Saturday, January 28, 2006

On Seeing


Ever have those running conversations in your mind while you're in the shower that you hope to capture on paper before the thoughts swirl down the drain with the water?

I got to thinking about Danny's recent article on drawing vs.photography blended with pen versus pencil, and so got to wondering about SEEING. Bear with me here .. I"d love to have your thoughts ... It's a bit long ..

Before I began sketching, and many times even now, the question I always ask an artist is "What do YOU SEE that I don't?"It ALWAYS amazes me to watch an artist sketch or paint Â… I'll be looking at the scene before both of us and the artist I am watching will draw a line, add a color, that would make me drop my jaw in wonder. "Where did THAT come from," I'll think, "I don't SEE that and I'm looking at the same item. "Where did the blue come from that you added to the gray?" -- for again, I didn't see a lick of blue in front of my eyes. I am left marveling at this process and wishing that I could be a glint in the artist's eye so I too could SEE what they were seeing!

I remember a scientific debate a number of years ago about the sub-sub-atomic atoms that when viewed CHANGED as they were being viewed; in other words, the viewer was changing the scene before him/her as s/he were viewing it. (I wish I could remember the name of this phenomenon.) I remember wondering at the time, and now too, if there is really an objective reality before us that we each see the same or differently. And while I'm not prepared to argue this existential question, I think I've come to a few ideas.

I realize that since I began sketching, I am seeing things differently than I had before. Am I seeing things better? I'm not sure -- but I'm seeing manmanyany more details than previously. Were these details there before I saw them? Does the tree falling in the woods make a noise even though no one hears it? Am I now better able to DISCERN what I'm viewing?

I remember trying to teach my students how to identify various plants. I'd hold a sprig of leaves before them and ask them to articulate what they were seeing. They'd look at the clump of leaves and say, "Ummmmm, they're green." I'd sigh in frustration expecting them to SEE that the leaves were opposite or alternate, that the leaves had ridges along their margins, that the bud scales were overlapping... Were these things in front of the students' eyes? They were there before my own. Did it mean they weren't seeing the same clump of leaves I was seeing?

I do believe that no matter WHAT we each are viewing, we carry with us our own subjective lenses and filters. What I view is filtered through my own aged eyes, nearsightedness bifocaledaled contact lenses, through the experiences that temper how I might `know' a scene, the mood I'm in, my fatigue level, my excitement or my fatigue, the experiences I carry with me that inform what I `see'.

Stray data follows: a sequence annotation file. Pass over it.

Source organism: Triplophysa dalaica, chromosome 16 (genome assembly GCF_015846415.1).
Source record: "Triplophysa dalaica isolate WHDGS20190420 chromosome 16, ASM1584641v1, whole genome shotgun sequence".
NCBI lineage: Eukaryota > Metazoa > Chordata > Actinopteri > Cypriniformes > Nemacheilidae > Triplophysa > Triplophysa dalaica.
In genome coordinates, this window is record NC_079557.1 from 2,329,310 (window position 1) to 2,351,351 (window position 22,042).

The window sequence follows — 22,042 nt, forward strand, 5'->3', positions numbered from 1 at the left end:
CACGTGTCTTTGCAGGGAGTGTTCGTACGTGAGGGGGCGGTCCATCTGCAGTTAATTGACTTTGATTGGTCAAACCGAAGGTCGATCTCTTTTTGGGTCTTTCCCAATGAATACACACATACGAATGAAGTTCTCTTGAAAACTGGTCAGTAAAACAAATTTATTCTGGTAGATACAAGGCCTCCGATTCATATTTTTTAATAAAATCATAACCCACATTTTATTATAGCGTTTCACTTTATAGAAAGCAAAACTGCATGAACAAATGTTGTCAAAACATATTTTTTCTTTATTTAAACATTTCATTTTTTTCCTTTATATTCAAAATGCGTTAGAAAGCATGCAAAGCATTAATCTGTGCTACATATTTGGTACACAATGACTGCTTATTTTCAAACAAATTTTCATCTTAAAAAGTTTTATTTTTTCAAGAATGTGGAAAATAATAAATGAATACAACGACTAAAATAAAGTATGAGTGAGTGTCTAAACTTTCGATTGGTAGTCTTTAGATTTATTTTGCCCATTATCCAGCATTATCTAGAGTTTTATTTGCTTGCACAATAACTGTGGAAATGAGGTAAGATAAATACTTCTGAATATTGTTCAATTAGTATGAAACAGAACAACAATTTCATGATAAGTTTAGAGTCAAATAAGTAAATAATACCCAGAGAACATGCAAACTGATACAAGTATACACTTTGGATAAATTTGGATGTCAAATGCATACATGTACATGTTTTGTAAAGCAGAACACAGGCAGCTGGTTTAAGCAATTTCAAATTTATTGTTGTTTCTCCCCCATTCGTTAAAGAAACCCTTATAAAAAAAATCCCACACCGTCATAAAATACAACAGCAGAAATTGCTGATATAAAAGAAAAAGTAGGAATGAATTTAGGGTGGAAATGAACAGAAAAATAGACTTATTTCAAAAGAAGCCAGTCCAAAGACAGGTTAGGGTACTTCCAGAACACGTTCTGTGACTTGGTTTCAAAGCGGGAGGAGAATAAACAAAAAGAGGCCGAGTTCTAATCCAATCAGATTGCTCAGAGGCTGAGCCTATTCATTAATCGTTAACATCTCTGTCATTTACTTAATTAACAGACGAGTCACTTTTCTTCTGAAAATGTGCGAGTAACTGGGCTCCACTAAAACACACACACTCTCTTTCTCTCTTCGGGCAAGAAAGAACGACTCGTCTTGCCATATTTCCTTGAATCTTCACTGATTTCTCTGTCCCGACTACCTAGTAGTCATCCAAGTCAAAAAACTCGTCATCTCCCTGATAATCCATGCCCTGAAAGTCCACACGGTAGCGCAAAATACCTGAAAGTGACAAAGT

I know too that my own skill at rendering what I am viewing is also tempered by my experience or lack thereof, by the tool I'm using to capture the scene, the paper, the weather, the moment in time. Whatever the answers to these questions may be, I think what is important to me is my attempt to capture the `what is so' about my life at that particular moment, through THAT particular framework -- resplendent in all its subjective filters of experience, mood, age, talent.

The experience of `waking up' enough to attempt this articulation through words, sketching, collaging, music, or whatever medium might be my choice at THAT moment IS the ESSENCE of what I think this `arting' thing is all about. My next sketch or journal entry will be different but informed by those I've attempted prior to this `next' one -- and therefore a record of my own `waking' up (or in some cases, falling back asleep! LOL).

For me, it's the experience that is important -- for even that experience reflects where I've been, who I am, what I've become at THAT particular moment, the instrument I'm using, my own ato capturecapture the experience, and thus all these combined, all of these moments inform my choices, my understanding, and ultimately, my life. How I manage to keep this 'awake' state -- pencil, pen, gluestick,MUD, walks in the woods, COFFEE!! LOL, viewing others' works helps to keep me focused on the important thing - experiencing life as fully as I possibly can.

3 comments:

Bonny said...

Hi Lin;

First I love your drawing of you applying mascara! What a wonderful twist to the drawings of eyes. You did a great job, too.

Second, I agree with what you were saying about artist's seeing differently. When I visited Lydia in San Diego and saw her sketching with a brush pen, I noted how fluid and simple her lines were. Not very much detail at all and yet there was never any question as to what she was drawing. I wondered how she knew to put down just those lines and know what to leave out. It was amazing to watch, so confident. I've thought about it and decided it must come with practise and refining how we see things. I also notice how I have become much more attentive when I look at things, since I started drawing.

Bonny said...

Lin; I too cracked up when I read the caption about NOT putting phones in the microwave! All the comments make this so funny!! It's priceless! I really like your journaling in the style of the manual itself.
Beautiful drawing!

Cin said...

wonderful post Lin, I like your description of the drawing experience as "waking up", it does feel like that and it's wonderful!